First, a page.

Filmmakers confirmed on several occasions that they enjoy the warm, easy-going atmosphere of this "twin-city" festival. Sarah Shute came all the way from Los Angeles to present Lunch (USA), a 3-minute, American Gothic vignette about retirement on a park-bench in the middle of nowhere. Patrick Demers's Décharge (Discharged, Canada) effectively demonstrates how a DV-camera project, shot during a weekend in the country, can be fashioned during post-production into a tight 13-minute psycho-drama with striking black-and-white images. And attracted by the possibility of ten screenings on the festival schedule, Berlin producer Regina Ziegler opted for Mannheim-Heidelberg to premiere Amos Kollek's Angela (USA-Germany), a side-splitting, mistaken-identity, senior-citizen Erotic Tale shot against the backdrop of Manhattan's Central Park.



Art of Film Awards of Mannheim-Heidelberg
Best Feature Film:
Ali Zaoua (Morocco-France), Nabil Ayouch

Best Documentary: Pardevant Notaire (A Country Solicitor, France), Sophie Bruneau-Roudil, Marc-Antoine Roudil

Best Short Film: Hver søndag hos more (Sunday Dinners at Mom's, Norway), Jens Lien

Rainer Werner Fassbinder Prize: Zemlja istine, slobode i ljubavi (Land of Truth, Love and Freedom, Yugoslavia), Milutin Petrović

Special Jury Award: Sanam (Iran), Rafi Pitts

Special Mentions
(Loners, Czech Republic), David Ondíek
(Monkey Business, Finland), Esa Illi

Audience Award
Pleure pas, Germaine
(Don't Cry, Germaine, Belgium), Alain de Halleux

FIPRESCI (International Critics) Award
Feature film: Samotáři (Loners, Czech Republic), David Ondíek
Short film: Les Chaussettes Sales (Dirty Socks, France), David Lanzmann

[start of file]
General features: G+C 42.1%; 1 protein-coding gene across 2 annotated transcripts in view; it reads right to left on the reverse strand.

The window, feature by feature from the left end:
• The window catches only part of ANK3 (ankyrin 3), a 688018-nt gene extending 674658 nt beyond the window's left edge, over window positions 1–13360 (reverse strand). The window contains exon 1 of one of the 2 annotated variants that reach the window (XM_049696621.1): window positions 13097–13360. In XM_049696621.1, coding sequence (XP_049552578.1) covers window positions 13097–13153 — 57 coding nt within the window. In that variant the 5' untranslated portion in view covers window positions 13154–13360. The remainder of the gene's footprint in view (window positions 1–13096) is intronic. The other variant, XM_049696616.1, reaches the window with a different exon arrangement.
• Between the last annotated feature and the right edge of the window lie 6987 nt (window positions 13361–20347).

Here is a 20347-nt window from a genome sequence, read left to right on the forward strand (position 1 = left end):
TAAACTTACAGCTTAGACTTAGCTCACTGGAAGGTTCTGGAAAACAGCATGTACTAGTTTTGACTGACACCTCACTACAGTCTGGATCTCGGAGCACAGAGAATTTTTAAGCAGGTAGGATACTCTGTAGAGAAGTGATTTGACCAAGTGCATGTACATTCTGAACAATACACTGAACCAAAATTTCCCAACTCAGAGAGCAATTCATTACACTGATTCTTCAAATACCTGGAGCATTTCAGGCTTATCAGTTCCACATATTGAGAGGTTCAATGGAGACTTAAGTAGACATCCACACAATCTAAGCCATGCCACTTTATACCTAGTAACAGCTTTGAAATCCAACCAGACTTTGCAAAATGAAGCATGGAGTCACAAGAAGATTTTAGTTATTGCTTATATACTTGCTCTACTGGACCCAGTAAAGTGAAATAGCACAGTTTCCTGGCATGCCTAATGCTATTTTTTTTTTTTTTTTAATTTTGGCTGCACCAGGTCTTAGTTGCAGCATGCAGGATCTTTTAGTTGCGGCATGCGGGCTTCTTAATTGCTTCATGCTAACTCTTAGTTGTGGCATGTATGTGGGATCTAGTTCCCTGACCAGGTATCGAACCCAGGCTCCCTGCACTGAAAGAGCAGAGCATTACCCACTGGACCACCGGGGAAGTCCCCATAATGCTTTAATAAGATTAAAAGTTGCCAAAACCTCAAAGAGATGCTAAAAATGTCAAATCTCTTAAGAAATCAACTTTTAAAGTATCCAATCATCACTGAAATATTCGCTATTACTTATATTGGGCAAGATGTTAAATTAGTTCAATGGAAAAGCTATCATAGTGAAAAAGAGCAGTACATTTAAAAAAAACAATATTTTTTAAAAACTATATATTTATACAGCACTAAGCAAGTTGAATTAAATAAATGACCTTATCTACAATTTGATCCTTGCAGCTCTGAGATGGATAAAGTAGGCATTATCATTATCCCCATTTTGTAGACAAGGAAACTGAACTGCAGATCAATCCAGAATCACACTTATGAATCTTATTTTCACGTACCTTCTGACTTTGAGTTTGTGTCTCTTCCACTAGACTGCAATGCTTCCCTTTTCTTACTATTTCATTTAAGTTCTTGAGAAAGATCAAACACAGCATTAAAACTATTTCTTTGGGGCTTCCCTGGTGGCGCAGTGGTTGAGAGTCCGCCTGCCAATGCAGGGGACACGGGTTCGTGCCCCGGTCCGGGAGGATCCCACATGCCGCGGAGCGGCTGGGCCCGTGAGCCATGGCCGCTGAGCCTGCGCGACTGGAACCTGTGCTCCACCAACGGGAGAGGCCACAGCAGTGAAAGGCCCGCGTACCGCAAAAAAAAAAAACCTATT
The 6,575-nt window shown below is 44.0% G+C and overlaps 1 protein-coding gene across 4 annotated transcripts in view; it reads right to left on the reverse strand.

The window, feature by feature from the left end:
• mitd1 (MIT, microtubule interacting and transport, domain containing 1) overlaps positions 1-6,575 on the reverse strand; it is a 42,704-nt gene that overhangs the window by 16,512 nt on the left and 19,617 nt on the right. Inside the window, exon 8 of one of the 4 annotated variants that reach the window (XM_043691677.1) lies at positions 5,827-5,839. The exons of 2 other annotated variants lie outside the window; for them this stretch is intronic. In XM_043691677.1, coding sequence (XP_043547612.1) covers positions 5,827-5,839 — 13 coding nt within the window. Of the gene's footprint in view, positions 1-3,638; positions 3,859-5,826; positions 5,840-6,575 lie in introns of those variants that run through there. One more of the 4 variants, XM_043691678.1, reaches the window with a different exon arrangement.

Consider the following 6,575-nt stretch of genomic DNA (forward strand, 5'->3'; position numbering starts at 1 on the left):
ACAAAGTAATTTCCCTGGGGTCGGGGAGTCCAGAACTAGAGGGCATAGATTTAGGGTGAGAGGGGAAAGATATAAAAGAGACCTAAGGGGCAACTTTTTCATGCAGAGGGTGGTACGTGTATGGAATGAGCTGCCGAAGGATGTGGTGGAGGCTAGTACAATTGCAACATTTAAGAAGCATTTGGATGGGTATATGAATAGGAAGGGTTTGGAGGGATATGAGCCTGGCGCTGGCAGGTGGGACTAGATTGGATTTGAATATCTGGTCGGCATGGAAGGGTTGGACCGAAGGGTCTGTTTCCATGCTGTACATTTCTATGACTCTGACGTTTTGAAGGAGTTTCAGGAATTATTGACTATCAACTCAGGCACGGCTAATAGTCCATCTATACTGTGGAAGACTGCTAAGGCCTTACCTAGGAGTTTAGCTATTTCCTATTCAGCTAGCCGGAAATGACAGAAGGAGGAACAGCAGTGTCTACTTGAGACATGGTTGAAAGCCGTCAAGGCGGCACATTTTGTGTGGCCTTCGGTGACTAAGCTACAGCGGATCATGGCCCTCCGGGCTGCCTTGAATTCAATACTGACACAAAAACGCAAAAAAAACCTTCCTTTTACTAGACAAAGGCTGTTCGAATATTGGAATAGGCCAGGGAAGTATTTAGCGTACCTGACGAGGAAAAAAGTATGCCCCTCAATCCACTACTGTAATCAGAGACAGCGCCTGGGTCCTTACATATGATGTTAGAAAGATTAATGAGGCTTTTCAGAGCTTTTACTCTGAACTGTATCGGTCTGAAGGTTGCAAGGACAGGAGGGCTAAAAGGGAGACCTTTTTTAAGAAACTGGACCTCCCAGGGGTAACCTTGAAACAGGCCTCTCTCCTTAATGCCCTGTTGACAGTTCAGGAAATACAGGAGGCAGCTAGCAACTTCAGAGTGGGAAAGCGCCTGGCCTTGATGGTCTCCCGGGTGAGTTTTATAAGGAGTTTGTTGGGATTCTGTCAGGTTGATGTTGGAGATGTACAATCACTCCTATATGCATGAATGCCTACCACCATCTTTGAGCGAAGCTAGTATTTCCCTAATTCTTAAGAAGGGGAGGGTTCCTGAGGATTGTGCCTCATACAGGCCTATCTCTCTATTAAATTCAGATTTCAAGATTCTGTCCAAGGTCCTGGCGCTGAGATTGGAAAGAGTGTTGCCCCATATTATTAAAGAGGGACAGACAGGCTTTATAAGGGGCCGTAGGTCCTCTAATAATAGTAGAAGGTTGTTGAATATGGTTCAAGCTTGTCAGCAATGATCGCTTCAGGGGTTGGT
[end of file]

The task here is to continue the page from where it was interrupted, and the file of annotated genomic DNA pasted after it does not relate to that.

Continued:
Ecumenical Jury
Feature film: Samotáři (Loners, Czech Republic), David Ondíek
Special mention: Les Chaussettes Sales (Dirty Socks, France), David Lanzmann

Jury of Cinema Owners
(Iran), Rafi Pitts
Ali Zaoua
(Morocco-France), Nabil Ayouch
Two Thousand and None
(Canada), Arto Paragamian
(Loners, Czech Republic), David Ondíek

Author Information

Ron HOLLOWAY (1933-2009) was an American critic, film historian, filmmaker and correspondent who adopted Europe as his home in the early fifties and spent much of his life in Berlin. He was an expert on the study of German cinema and against all odds produced, with his wife Dorothea, the journal German Film, keeping us up-to-date with the work of directors, producers and writers and the showing of German films around the world.

In 2007, Ron Holloway and his wife were awarded the Berlinale Camera Award. Ron also received the Bundesverdienstkreuz (German Cross of Merit), Polish Rings, Cannes Gold Medaille, the American Cinema Foundation Award, the Diploma for Support of Russian Cinema and an honorary award from the German Film Critics' Association.

Ron was also a valued contributor to Kinema for the past fifteen years.